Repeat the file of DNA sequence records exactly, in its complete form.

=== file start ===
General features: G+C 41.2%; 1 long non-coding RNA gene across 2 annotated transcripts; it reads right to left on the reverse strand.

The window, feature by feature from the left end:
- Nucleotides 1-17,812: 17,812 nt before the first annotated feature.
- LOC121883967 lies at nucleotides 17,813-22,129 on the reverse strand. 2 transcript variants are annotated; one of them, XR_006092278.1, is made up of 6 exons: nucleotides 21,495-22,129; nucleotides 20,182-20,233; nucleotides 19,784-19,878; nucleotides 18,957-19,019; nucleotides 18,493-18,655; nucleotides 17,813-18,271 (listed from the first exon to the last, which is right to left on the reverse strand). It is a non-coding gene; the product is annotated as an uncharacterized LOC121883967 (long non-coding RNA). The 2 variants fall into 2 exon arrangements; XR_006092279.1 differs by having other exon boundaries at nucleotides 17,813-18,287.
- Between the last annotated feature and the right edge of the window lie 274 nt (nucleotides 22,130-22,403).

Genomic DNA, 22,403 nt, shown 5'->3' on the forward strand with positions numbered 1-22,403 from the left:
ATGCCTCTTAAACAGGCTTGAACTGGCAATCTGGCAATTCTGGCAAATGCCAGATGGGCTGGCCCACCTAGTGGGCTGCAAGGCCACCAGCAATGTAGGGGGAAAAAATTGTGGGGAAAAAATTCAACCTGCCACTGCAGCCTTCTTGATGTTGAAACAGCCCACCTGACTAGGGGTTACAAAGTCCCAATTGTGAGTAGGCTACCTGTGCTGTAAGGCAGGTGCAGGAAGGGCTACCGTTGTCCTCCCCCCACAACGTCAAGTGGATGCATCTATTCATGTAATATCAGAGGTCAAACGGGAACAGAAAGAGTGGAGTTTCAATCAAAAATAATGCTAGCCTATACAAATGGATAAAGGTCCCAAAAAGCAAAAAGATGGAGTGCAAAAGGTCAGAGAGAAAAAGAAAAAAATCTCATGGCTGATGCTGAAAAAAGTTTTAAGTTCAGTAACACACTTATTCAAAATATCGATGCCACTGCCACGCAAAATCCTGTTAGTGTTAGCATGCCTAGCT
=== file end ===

General features: G+C 41.2%; 1 long non-coding RNA gene across 2 annotated transcripts; it reads right to left on the reverse strand.

The window, feature by feature from the left end:
- Nucleotides 1-17,812: 17,812 nt before the first annotated feature.
- LOC121883967 lies at nucleotides 17,813-22,129 on the reverse strand. 2 transcript variants are annotated; one of them, XR_006092278.1, is made up of 6 exons: nucleotides 21,495-22,129; nucleotides 20,182-20,233; nucleotides 19,784-19,878; nucleotides 18,957-19,019; nucleotides 18,493-18,655; nucleotides 17,813-18,271 (listed from the first exon to the last, which is right to left on the reverse strand). It is a non-coding gene; the product is annotated as an uncharacterized LOC121883967 (long non-coding RNA). The 2 variants fall into 2 exon arrangements; XR_006092279.1 differs by having other exon boundaries at nucleotides 17,813-18,287.
- Between the last annotated feature and the right edge of the window lie 274 nt (nucleotides 22,130-22,403).

Genomic DNA, 22,403 nt, shown 5'->3' on the forward strand with positions numbered 1-22,403 from the left:
ATGCCTCTTAAACAGGCTTGAACTGGCAATCTGGCAATTCTGGCAAATGCCAGATGGGCTGGCCCACCTAGTGGGCTGCAAGGCCACCAGCAATGTAGGGGGAAAAAATTGTGGGGAAAAAATTCAACCTGCCACTGCAGCCTTCTTGATGTTGAAACAGCCCACCTGACTAGGGGTTACAAAGTCCCAATTGTGAGTAGGCTACCTGTGCTGTAAGGCAGGTGCAGGAAGGGCTACCGTTGTCCTCCCCCCACAACGTCAAGTGGATGCATCTATTCATGTAATATCAGAGGTCAAACGGGAACAGAAAGAGTGGAGTTTCAATCAAAAATAATGCTAGCCTATACAAATGGATAAAGGTCCCAAAAAGCAAAAAGATGGAGTGCAAAAGGTCAGAGAGAAAAAGAAAAAAATCTCATGGCTGATGCTGAAAAAAGTTTTAAGTTCAGTAACACACTTATTCAAAATATCGATGCCACTGCCACGCAAAATCCTGTTAGTGTTAGCATGCCTAGCT